DISCUSSION: Throughout the Spring and Summer-time months, many people around the world who live across many inland areas are often increasingly more concerned about the relatively consistent threat which is imposed by strong to severe thunderstorm activity. As always, when it comes to strong to severe thunderstorm threats, there are many corresponding sub-threats that come along with the storms themselves. First and foremost, you generally will tend to have stronger winds courtesy of powerful downdrafts within more intense storms and then you will also find particularly heavier rainfall as well. However, in addition to both of those severe storm components, you can also sometimes run across hail (and some destructive hail) depending on the specific situation.
Although many people around the world have experienced a hail event of some kind at some point during their lifetime, many people are uncertain or misled for how and why hail stones form in severe storms in the first place. There is a somewhat common misconception that chunks of ice “simply cannot ever occur during the Summer since the ice would melt before reaching the surface of the Earth.” However, this is a sincere error in judgement, since that cannot be farther from the truth. In fact, hail forms within severe thunderstorms via very strong updrafts within a given thunderstorm suspending ice molecules within the higher parts of the thunderstorm. During this process, a decent percentage of said ice molecules will collide and begin to “stick” to one another which increases the overall size of these individual ice molecules into smaller “pea-sized” ice chunks. Depending on the strength of the main updraft within a given thunderstorm, the relatively small ice chunks may simply fall out of the cloud, but if the updraft remains strong enough, they will continue to remain suspended within the thunderstorm.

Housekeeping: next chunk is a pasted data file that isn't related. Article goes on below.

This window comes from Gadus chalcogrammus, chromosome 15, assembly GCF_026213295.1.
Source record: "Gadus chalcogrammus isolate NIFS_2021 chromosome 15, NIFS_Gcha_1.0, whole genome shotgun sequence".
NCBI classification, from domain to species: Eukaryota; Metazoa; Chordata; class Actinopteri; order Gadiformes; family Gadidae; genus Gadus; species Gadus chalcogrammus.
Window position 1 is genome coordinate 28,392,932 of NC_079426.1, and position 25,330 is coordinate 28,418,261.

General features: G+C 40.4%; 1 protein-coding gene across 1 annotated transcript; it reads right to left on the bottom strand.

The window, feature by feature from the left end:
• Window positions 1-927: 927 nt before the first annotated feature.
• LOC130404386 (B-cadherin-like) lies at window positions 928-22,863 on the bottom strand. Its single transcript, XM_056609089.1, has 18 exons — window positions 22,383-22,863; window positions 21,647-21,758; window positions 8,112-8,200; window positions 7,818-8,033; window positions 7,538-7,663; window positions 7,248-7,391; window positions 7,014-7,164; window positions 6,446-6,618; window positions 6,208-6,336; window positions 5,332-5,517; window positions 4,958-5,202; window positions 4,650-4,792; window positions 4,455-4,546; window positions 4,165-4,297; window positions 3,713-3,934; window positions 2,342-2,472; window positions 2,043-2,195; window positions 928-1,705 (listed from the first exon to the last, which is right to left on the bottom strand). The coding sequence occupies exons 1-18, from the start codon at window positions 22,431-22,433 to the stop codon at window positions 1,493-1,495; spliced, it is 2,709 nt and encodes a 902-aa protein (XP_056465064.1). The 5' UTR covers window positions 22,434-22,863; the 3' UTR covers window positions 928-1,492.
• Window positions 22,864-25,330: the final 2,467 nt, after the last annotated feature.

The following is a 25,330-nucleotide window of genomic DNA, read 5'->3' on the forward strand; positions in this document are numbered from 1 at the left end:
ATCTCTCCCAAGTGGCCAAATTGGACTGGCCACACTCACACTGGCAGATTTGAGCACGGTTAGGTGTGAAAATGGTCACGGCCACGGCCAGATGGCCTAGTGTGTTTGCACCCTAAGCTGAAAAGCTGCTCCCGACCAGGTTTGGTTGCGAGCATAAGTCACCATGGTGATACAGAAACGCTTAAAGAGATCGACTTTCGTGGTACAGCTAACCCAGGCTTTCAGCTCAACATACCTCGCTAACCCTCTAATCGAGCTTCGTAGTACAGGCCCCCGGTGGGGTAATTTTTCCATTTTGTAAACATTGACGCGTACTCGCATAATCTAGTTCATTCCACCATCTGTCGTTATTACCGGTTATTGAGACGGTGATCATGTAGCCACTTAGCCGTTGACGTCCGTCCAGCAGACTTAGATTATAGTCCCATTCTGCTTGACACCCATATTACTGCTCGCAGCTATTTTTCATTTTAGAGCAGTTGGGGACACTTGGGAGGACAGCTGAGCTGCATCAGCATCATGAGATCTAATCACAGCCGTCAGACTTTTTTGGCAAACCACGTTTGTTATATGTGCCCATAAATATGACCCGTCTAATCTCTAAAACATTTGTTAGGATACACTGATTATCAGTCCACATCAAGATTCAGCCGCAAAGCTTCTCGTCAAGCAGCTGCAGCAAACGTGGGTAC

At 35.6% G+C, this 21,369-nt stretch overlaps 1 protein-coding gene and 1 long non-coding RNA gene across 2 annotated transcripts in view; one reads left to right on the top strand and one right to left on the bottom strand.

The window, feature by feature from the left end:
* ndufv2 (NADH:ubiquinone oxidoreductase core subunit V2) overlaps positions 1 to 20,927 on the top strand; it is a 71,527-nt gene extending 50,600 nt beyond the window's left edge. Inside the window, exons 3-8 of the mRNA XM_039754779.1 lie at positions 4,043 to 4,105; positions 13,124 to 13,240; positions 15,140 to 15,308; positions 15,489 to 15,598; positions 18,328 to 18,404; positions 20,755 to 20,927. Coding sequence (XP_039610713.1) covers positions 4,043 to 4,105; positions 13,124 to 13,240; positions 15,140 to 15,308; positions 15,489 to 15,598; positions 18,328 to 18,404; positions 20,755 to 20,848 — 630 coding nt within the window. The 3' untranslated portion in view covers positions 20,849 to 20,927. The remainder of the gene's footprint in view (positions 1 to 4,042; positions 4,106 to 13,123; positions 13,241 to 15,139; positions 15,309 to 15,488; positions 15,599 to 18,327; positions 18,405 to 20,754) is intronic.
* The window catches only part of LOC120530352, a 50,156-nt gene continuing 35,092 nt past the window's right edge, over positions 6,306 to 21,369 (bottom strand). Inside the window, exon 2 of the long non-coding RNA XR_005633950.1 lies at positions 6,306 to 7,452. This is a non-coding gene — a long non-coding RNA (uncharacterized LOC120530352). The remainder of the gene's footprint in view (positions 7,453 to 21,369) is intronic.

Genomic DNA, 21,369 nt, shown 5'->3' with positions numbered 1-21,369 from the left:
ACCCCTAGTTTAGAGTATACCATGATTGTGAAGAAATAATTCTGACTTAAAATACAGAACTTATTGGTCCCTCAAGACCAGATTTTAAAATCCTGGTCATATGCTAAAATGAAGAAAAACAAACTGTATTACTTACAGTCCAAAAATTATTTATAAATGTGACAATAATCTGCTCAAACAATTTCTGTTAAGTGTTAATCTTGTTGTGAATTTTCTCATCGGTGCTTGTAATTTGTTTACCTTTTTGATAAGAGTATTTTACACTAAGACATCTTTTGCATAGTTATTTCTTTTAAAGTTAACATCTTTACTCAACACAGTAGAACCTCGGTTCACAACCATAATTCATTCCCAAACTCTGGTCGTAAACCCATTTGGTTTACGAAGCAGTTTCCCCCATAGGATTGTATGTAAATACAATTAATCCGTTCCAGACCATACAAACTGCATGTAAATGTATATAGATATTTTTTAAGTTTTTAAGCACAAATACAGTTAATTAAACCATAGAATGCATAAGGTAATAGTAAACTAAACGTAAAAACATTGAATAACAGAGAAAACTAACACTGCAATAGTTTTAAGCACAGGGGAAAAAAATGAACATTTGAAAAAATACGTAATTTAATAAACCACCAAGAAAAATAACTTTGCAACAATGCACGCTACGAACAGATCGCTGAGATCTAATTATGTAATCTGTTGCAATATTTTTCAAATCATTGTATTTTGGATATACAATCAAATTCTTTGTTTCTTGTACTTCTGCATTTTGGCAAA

As they remain suspended, the smaller ice chunks will continue to undergo the process of aggregation and accretion which collectively act to further increase the average size of the smaller “ice chunks” into what atmospheric scientists more commonly refer to as hail stones. Hail stones can be as small as “pea-sized” ice chunks as noted above or as large as softball and/or grapefruit-sized hail stones. Thus, the destructive potential for larger hail stones is tremendous to say the very least. Hence, the next time you or someone you know is projected to be in the path of a nasty thunderstorm with a history of producing large hail, be sure to make the person aware of the incoming and potentially life-threatening situation so they can take proper shelter.
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© 2018 Meteorologist Jordan Rabinowitz